As many as 10 million Afghan children are at risk of not having enough food to eat in 2021, a humanitarian organization said on January 19, calling for billions of dollars in aid.
Save the Children said in a statement that more than 18 million Afghans, including 9.7 million children, are in dire need of lifesaving support, including food. The group called for $3 billion in donations to pay for assistance this year.
Afghans are suffering from a combination of violent conflict, poverty, and the coronavirus pandemic. "It’s a desperately bad situation that needs urgent attention from the international community," said Chris Nyamandi, the London-based organization's Afghanistan country director.
Afghanistan has seen a spike in violence despite prospective peace talks between the government and the Taliban, while the pandemic has also had a catastrophic effect on millions of Afghan families.
The pandemic hugely disrupted imports, including vital household items, which in turn led to rapid inflation last year, according to a World Bank estimate.
Widespread corruption and lawlessness have also impacted on the war-wracked country’s poor economy.
Nyamandi said that, with no immediate end in sight to the decades-long war, millions of people will continue to suffer. "It’s especially hard on children, many of whom have known nothing but violence," he added.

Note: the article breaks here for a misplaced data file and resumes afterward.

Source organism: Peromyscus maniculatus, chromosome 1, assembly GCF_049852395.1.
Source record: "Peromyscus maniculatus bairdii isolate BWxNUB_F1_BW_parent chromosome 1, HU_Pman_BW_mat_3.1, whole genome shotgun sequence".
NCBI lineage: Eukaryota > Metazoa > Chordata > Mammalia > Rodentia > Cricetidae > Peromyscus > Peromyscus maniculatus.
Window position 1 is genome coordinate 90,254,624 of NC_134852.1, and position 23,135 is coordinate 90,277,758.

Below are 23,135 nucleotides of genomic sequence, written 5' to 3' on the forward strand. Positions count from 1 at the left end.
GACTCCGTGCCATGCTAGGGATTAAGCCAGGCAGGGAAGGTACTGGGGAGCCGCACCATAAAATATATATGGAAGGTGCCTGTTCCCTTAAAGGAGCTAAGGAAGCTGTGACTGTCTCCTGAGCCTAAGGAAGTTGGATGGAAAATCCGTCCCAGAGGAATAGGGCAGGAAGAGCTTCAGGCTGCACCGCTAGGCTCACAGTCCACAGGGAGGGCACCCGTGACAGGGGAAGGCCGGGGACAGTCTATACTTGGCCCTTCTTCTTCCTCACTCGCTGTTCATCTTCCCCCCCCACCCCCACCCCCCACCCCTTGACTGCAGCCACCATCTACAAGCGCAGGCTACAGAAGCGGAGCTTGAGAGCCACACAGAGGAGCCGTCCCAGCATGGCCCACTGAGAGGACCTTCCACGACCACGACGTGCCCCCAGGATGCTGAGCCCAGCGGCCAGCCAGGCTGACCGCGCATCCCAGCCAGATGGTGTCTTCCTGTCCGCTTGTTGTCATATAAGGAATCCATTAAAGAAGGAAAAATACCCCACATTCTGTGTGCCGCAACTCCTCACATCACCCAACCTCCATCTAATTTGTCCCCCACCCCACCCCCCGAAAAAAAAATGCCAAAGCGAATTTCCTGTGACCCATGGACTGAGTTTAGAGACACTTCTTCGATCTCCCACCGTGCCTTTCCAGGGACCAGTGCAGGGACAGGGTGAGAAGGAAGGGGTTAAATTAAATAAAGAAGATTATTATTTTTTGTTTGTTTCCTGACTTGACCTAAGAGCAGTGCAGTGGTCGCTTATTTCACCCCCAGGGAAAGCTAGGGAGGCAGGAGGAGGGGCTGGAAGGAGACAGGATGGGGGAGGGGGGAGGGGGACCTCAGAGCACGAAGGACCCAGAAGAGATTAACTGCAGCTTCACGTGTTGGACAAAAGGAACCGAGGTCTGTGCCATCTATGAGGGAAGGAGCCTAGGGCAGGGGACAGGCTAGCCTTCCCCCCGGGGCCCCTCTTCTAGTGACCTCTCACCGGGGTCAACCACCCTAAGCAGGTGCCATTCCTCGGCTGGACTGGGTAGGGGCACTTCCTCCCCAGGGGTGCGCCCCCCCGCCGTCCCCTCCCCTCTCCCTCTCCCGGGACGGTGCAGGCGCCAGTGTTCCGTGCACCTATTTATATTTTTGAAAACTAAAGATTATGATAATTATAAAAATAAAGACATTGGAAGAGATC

Nyamandi said the plight of the Afghan people is compounded by insufficient humanitarian funding pledged by wealthy nations at a conference in Geneva in November.
"Aid to Afghanistan has dropped alarmingly at a time when humanitarian need is rising. We’re now in the unsustainable position where aid falls far short of what’s needed to meet the needs of the people," he said.
Save the Children said in a report published last month that more than 300,000 Afghan children faced freezing winter conditions that could cause to illness and death without proper winter clothing and heating.
The group provided winter kits -- including fuel and a heater, blankets and winter clothes, including coats, socks, shoes and hats -- to more than 100,000 families in 12 of Afghanistan's 34 provinces.
The United Nations and its humanitarian partners will seek $1.3 billion in aid for 16 million Afghans in need this year, compared to some 2.3 million who needed lifesaving assistance last year, UN Secretary-General spokesman Stephane Dujarric said this month.
"It’s a huge increase in people who need aid," Dujarric said.
The UN says that almost 6,000 people -- one-third of them children -- were killed or wounded in fighting in Afghanistan between January and September last year.
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